The basic idea behind the Open Voice Factory is — wait for it — PowerPoint. Hold on, this actually makes sense. The Open Voice Factory is designed so caregivers can create and modify the touchscreen ‘pages’ with different words and actions. PowerPoint is universal, and everybody’s grandmother knows how to use it. In this regard, the software that is the leading cause of death for astronauts isn’t a terrible choice.

That PowerPoint stack is sent off to an online Factory that parses the commands and assembles a web page built for touch screen interaction. It’s brilliantly simple, relies on a cloud service so it’s highly marketable, and requires only a minimal hardware investment for each user. Consider the fact that computers – especially Macs – have had exceptional text to speech capabilities for twenty years now, and you wonder why something like this hasn’t come along sooner. It’s an awesome idea, and a great entry for the Hackaday Prize.

You Might Not Be Able To Read This

Early today, some party unleashed a massive DDoS attack against Dyn, a major DNS host. This led to a number of websites being completely inaccessible. DNS is the backbone of the Internet. It is the phone book that turns URLs into IP addresses. Without it, the Internet still works, but you won’t be able to find anything.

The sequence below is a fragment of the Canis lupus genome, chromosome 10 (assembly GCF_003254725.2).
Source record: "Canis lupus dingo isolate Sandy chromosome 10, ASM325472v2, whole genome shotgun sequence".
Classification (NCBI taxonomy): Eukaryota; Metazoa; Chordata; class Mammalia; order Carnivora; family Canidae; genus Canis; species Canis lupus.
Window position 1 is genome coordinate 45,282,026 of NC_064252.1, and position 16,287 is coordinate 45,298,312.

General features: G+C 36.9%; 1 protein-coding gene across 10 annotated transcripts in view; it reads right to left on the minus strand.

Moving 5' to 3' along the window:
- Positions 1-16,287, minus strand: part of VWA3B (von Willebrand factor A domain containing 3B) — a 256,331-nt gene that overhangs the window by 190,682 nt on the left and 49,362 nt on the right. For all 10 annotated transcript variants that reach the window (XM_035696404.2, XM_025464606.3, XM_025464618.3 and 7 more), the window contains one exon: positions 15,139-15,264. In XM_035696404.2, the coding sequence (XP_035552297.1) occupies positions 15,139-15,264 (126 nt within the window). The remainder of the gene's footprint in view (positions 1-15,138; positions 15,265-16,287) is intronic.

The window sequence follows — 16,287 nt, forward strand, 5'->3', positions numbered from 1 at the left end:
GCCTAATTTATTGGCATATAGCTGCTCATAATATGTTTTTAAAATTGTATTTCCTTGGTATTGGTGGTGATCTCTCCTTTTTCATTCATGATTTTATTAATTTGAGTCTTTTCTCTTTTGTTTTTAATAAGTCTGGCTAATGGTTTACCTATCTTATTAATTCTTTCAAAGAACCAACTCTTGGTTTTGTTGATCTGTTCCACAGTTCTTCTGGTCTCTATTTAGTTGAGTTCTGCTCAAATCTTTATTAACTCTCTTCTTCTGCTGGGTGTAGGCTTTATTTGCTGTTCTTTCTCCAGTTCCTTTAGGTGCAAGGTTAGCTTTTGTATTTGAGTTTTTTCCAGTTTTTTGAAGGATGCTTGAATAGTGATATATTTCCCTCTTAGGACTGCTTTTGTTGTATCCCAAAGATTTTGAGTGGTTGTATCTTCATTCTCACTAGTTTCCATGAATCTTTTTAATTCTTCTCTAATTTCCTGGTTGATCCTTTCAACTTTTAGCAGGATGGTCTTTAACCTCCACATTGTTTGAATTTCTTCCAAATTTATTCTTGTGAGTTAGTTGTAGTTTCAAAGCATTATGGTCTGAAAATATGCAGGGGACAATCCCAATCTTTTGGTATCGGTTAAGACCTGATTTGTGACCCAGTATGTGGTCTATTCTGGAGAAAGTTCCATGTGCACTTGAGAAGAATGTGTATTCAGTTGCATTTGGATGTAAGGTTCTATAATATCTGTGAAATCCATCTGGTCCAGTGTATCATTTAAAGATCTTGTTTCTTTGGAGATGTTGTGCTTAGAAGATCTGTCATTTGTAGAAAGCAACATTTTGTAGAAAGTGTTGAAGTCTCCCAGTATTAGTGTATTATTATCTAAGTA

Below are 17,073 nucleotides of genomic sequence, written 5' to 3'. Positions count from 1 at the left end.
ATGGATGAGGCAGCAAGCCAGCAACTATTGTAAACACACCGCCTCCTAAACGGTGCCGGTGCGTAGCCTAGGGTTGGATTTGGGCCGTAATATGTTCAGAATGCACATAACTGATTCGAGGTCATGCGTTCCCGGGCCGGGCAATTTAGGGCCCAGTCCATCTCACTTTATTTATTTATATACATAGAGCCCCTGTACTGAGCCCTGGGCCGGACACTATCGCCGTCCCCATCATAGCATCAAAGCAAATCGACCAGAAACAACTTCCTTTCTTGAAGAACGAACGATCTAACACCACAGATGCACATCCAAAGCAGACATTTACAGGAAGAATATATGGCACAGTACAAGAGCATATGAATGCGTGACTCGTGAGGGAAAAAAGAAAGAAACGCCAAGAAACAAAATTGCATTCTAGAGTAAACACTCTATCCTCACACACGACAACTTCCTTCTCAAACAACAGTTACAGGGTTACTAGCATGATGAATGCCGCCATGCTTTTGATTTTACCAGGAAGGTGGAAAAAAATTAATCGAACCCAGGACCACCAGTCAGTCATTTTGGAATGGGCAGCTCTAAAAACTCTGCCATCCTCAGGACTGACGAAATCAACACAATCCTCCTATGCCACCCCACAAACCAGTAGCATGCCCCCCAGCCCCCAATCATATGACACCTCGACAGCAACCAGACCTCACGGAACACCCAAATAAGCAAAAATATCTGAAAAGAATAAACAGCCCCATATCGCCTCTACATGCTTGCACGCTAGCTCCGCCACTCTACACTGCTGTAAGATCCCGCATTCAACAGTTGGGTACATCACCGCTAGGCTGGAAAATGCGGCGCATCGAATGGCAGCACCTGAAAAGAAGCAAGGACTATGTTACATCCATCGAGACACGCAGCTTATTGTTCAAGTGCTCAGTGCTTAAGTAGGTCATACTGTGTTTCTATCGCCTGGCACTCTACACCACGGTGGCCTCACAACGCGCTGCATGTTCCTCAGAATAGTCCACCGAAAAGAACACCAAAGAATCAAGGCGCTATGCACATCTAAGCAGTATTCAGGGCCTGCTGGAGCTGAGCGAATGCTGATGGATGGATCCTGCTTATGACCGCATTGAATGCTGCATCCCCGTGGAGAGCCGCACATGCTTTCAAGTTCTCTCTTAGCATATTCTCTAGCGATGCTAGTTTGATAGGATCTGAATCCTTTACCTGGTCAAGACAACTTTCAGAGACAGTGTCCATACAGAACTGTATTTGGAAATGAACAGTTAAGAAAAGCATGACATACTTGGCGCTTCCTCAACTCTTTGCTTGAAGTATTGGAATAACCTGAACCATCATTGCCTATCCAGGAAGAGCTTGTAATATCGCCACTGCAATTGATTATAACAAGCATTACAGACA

Over the past few months, security professionals have suggested — in as responsible terms as possible — that something big could happen. In early September [Bruce Schneier] wrote, Someone Is Learning How To Take Down The Internet. The implication of this very general warning is that someone — possibly a state actor, but don’t be too sure about that — was figuring out how to attack one of the core services of the web. The easiest way to effectively ‘turn off the Internet’ for everyone is a Distributed Denial of Service attack against root servers, DNS servers, or some other service that plays a key role in the web.